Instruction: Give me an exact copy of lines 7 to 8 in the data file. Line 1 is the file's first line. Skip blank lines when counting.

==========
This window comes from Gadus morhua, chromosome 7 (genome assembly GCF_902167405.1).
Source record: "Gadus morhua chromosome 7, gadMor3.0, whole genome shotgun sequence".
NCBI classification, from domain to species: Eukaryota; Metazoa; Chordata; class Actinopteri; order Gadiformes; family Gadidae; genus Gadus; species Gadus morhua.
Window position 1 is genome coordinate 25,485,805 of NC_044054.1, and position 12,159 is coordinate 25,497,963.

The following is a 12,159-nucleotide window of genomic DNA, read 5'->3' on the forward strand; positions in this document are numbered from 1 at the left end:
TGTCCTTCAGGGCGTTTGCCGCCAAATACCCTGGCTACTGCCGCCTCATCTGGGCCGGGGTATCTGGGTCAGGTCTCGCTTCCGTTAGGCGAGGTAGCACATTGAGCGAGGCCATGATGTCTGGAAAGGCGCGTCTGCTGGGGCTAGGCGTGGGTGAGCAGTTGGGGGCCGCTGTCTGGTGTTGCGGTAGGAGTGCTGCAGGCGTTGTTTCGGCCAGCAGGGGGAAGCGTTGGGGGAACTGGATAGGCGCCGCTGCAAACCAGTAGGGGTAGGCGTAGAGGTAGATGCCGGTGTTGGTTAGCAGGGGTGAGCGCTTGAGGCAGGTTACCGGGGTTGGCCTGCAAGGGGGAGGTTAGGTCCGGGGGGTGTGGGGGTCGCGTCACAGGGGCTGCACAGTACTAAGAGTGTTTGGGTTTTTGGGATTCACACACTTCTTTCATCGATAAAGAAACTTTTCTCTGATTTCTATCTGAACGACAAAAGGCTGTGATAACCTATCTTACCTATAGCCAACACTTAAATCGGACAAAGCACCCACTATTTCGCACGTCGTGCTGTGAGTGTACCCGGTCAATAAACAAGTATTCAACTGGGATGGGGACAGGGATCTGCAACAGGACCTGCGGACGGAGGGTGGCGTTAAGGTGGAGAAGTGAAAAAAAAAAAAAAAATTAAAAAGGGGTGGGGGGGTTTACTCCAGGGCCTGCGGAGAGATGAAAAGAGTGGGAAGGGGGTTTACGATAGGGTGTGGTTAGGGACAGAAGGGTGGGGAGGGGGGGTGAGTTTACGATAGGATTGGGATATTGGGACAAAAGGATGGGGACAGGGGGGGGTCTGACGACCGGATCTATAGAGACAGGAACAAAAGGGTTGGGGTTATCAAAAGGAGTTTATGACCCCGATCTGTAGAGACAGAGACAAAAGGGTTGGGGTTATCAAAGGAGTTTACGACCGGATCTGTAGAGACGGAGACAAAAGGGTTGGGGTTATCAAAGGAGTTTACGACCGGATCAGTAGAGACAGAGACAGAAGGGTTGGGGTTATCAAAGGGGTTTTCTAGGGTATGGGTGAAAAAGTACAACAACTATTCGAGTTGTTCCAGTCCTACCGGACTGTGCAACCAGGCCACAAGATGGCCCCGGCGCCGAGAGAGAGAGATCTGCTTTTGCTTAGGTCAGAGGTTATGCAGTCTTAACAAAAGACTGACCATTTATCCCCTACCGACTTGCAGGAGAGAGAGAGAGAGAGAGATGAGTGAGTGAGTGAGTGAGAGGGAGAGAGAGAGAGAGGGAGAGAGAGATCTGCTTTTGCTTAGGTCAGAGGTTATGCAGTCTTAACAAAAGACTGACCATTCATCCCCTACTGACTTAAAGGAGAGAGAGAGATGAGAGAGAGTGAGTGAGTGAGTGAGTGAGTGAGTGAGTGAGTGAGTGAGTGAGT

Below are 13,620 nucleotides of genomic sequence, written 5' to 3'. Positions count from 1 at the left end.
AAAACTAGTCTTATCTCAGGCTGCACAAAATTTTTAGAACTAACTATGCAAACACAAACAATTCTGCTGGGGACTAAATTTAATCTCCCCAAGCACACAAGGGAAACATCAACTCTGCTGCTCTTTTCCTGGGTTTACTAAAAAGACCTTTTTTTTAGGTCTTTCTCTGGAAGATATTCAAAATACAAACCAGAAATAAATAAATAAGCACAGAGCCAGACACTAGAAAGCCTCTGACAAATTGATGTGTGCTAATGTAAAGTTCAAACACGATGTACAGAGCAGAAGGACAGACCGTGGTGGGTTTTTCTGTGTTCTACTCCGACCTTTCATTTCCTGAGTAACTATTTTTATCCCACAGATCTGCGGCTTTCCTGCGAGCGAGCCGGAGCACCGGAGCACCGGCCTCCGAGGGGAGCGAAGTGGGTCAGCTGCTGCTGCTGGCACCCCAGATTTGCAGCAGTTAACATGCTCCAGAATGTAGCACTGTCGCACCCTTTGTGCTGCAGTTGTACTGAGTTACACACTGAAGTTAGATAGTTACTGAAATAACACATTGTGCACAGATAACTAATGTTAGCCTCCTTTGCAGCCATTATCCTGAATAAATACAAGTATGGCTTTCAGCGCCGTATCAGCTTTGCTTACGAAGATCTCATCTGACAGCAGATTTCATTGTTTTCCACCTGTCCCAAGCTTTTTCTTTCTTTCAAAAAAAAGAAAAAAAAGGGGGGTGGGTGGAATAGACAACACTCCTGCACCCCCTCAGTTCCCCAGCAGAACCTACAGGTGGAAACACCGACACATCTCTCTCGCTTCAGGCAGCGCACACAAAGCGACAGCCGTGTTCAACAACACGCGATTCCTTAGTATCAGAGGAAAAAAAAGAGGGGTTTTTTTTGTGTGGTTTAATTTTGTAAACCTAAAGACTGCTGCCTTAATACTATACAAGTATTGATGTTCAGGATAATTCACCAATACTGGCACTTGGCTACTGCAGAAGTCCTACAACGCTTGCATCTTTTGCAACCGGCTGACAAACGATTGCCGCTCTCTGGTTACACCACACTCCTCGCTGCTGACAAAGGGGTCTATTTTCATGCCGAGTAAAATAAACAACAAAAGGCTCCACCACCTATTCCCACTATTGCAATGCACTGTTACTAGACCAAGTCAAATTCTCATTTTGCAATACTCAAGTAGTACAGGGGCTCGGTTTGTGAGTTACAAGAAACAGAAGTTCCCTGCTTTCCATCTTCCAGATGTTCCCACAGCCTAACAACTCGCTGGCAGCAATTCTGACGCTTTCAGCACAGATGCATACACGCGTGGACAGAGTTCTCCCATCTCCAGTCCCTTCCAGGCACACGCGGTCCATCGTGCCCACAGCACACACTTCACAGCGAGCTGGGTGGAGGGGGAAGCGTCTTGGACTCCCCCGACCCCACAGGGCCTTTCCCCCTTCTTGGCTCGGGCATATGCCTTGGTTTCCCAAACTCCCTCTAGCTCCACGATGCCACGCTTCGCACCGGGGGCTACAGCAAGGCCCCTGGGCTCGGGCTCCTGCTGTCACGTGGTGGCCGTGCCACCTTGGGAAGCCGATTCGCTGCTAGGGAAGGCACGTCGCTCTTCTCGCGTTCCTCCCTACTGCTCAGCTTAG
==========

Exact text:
Below are 13,620 nucleotides of genomic sequence, written 5' to 3'. Positions count from 1 at the left end.
AAAACTAGTCTTATCTCAGGCTGCACAAAATTTTTAGAACTAACTATGCAAACACAAACAATTCTGCTGGGGACTAAATTTAATCTCCCCAAGCACACAAGGGAAACATCAACTCTGCTGCTCTTTTCCTGGGTTTACTAAAAAGACCTTTTTTTTAGGTCTTTCTCTGGAAGATATTCAAAATACAAACCAGAAATAAATAAATAAGCACAGAGCCAGACACTAGAAAGCCTCTGACAAATTGATGTGTGCTAATGTAAAGTTCAAACACGATGTACAGAGCAGAAGGACAGACCGTGGTGGGTTTTTCTGTGTTCTACTCCGACCTTTCATTTCCTGAGTAACTATTTTTATCCCACAGATCTGCGGCTTTCCTGCGAGCGAGCCGGAGCACCGGAGCACCGGCCTCCGAGGGGAGCGAAGTGGGTCAGCTGCTGCTGCTGGCACCCCAGATTTGCAGCAGTTAACATGCTCCAGAATGTAGCACTGTCGCACCCTTTGTGCTGCAGTTGTACTGAGTTACACACTGAAGTTAGATAGTTACTGAAATAACACATTGTGCACAGATAACTAATGTTAGCCTCCTTTGCAGCCATTATCCTGAATAAATACAAGTATGGCTTTCAGCGCCGTATCAGCTTTGCTTACGAAGATCTCATCTGACAGCAGATTTCATTGTTTTCCACCTGTCCCAAGCTTTTTCTTTCTTTCAAAAAAAAGAAAAAAAAGGGGGGTGGGTGGAATAGACAACACTCCTGCACCCCCTCAGTTCCCCAGCAGAACCTACAGGTGGAAACACCGACACATCTCTCTCGCTTCAGGCAGCGCACACAAAGCGACAGCCGTGTTCAACAACACGCGATTCCTTAGTATCAGAGGAAAAAAAAGAGGGGTTTTTTTTGTGTGGTTTAATTTTGTAAACCTAAAGACTGCTGCCTTAATACTATACAAGTATTGATGTTCAGGATAATTCACCAATACTGGCACTTGGCTACTGCAGAAGTCCTACAACGCTTGCATCTTTTGCAACCGGCTGACAAACGATTGCCGCTCTCTGGTTACACCACACTCCTCGCTGCTGACAAAGGGGTCTATTTTCATGCCGAGTAAAATAAACAACAAAAGGCTCCACCACCTATTCCCACTATTGCAATGCACTGTTACTAGACCAAGTCAAATTCTCATTTTGCAATACTCAAGTAGTACAGGGGCTCGGTTTGTGAGTTACAAGAAACAGAAGTTCCCTGCTTTCCATCTTCCAGATGTTCCCACAGCCTAACAACTCGCTGGCAGCAATTCTGACGCTTTCAGCACAGATGCATACACGCGTGGACAGAGTTCTCCCATCTCCAGTCCCTTCCAGGCACACGCGGTCCATCGTGCCCACAGCACACACTTCACAGCGAGCTGGGTGGAGGGGGAAGCGTCTTGGACTCCCCCGACCCCACAGGGCCTTTCCCCCTTCTTGGCTCGGGCATATGCCTTGGTTTCCCAAACTCCCTCTAGCTCCACGATGCCACGCTTCGCACCGGGGGCTACAGCAAGGCCCCTGGGCTCGGGCTCCTGCTGTCACGTGGTGGCCGTGCCACCTTGGGAAGCCGATTCGCTGCTAGGGAAGGCACGTCGCTCTTCTCGCGTTCCTCCCTACTGCTCAGCTTAG